MP Riyaz Rasheed of the Dhivehi Qaumee Party (DQP) has withdrawn a government-sponsored amendment to the Tourism Act to keep a US$8 bed tax in place beyond 2013, citing lack of support from parties in the ruling coalition.
The flat rate of US$8 per occupied room, per night, was to be abolished at the end of this year to be offset by sales and land taxes.
The MP for Thaa Vilifushi announced that he was pulling out the legislation after the preliminary debate started at today’s sitting of parliament.
Riyaz expressed concern with the lack of support from coalition partners for revenue raising measures proposed by the government.
Riyaz, who had submitted the bill on behalf of the government, called on President Dr Mohamed Waheed’s administration to consult with pro-government parties represented in parliament before proposing further legislation.
During today’s brief debate on the proposed amendment, most MPs argued that the tourism industry would be adversely affected if the bed tax was not discontinued as planned with the introduction of Tourism Goods and Services Tax (T-GST).
Riyaz’s decision to withdraw the bed tax amendment follows parliament’s rejection last week of government-sponsored legislation to raise the airport service charge to US$30, which was among a raft of measures proposed by the Finance Ministry in the estimated 2013 budget to raise MVR 1.8 billion (US$116 million) in new income.
MPs voted 28-27 against proceeding with the bill at committee stage following preliminary debate.
During the debate last week, MPs of both the opposition Maldivian Democratic Party (MDP) and government-aligned Progressive Party of Maldives (PPM) – respectively majority and minority parties in parliament – accused President Dr Mohamed Waheed of using state funds to finance his presidential campaign.
Parliament’s rejection of the government-sponsored bill prompted the Finance Ministry to suspend new development projects financed out of the state budget due to shortfalls in revenue.
Finance Minister Abdulla Jihad said that the cabinet decided to postpone planned infrastructure projects that have not yet started in an attempt to ease cash flows.
Speaking to press yesterday (April 21) following the signing of contracts for construction of harbours in four islands, Housing Minister Dr Mohamed Muiz said he was instructed by the finance ministry not to commence any further infrastructure projects included in the 2013 budget.
“As you know, the government’s budget is in a very fragile state. We can only spend what is earned as income. The government proposed new revenue measures when it submitted the budget. It was approved on principle when the budget was passed,” Muiz said.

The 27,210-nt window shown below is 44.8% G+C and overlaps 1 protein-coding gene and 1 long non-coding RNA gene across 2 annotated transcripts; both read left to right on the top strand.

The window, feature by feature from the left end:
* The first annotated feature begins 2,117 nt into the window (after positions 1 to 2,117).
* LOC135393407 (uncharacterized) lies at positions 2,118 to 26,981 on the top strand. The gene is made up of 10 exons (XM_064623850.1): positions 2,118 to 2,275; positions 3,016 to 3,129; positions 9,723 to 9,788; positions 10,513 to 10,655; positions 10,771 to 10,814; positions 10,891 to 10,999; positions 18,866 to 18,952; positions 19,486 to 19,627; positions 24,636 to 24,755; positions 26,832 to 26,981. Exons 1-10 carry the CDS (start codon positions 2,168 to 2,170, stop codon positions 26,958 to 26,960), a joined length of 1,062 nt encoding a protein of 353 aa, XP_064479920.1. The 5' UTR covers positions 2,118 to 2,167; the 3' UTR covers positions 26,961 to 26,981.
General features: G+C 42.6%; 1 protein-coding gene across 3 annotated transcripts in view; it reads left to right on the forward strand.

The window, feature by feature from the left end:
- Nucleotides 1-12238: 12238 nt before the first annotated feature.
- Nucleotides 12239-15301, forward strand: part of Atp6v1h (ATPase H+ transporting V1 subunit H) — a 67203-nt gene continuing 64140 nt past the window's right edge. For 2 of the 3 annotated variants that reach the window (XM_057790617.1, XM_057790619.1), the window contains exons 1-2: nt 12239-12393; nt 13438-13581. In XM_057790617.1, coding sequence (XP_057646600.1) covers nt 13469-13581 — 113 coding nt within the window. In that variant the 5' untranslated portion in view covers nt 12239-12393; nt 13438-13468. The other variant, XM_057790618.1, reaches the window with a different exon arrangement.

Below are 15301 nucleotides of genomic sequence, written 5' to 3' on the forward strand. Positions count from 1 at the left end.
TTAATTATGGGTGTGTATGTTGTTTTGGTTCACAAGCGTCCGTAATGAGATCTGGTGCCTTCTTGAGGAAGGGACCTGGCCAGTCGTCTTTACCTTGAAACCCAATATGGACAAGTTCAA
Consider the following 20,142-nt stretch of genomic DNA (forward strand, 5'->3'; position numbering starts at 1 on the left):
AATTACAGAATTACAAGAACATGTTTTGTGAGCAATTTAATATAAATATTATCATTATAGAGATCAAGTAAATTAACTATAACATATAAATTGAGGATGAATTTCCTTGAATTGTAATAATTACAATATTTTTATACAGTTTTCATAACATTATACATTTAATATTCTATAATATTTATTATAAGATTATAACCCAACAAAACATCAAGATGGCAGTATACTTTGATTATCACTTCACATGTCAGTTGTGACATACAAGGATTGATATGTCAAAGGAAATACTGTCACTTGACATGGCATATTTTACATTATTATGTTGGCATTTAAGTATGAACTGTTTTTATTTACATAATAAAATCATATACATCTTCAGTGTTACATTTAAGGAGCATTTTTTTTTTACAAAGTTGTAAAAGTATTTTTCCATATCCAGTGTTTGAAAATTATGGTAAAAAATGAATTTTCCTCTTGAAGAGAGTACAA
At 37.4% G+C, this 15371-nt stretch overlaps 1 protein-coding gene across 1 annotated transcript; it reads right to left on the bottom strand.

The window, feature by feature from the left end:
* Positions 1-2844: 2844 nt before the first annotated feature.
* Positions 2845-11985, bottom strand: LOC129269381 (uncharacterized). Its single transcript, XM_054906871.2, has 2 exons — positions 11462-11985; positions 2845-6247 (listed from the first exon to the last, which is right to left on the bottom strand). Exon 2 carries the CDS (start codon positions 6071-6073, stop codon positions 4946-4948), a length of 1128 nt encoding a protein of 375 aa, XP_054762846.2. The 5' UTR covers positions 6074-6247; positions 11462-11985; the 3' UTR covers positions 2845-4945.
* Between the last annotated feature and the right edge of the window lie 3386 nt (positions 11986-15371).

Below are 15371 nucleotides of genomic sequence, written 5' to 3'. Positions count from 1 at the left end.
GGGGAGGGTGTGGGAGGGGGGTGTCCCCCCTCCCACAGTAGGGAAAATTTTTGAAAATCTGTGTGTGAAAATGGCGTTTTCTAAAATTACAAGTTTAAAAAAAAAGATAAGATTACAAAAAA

“However according to my information, difficulties have arisen in implementation [of the measures]. As a consequence, aside from these four islands, the finance ministry has instructed me not to sign or commence with any infrastructure project in any island from now on. Unless the People’s Majlis passes new means of earning income for the government, the finance ministry has instructed us not to begin any project financed out of the government budget, be it harbour construction or land reclamation or any project undertaken by the housing ministry.”
Housing Minister Muiz – a senior member of the government-aligned religious conservative Adhaalath Party – called on all state institutions to cooperate and work together to “improve the country’s economic condition.”
Other revenue raising measures proposed with the 2013 budget included hiking Tourism Goods and Services Tax (T-GST) to 15 percent from July 2013 onward, leasing 14 islands for resort development, introducing GST for telecom services, raising oil tariffs, and “selectively” reversing import duty reductions.
Finance Minister Jihad confirmed to Minivan News yesterday that the government was in the process of formulating a supplementary budget by the end of April.
Economic Development Minister Ahmed Mohamed – a senior member of the government-aligned Dhivehi Rayyithunge Party (DRP) – however told newspaper Haveeru last week that a supplementary budget would be of no use if parliament failed to approve the proposed revenue raising measures.
“Numbers written on paper will not increase funds. One or two billion rufiya can be added to the budget through the supplementary budget,” he explained. ”But shouldn’t there be a way to get that three or four billion rufiya?”
During the budget debate in December 2012, Majority Leader MP Ibrahim Mohamed Solih warned that the additional revenue projected in the budget was unlikely to materialise.
The MDP parliamentary group leader claimed that the import duty revision to raise tariffs on oil “will not be passed in this Majlis.”
Moreover, he said at the time, the MDP would not support increasing T-GST without consultation with the tourism industry.
Predicting that revenue in 2013 would reach “only MVR 11 billion at most,” Solih had warned that income would not be enough to meet recurrent expenditures on salaries and administrative costs.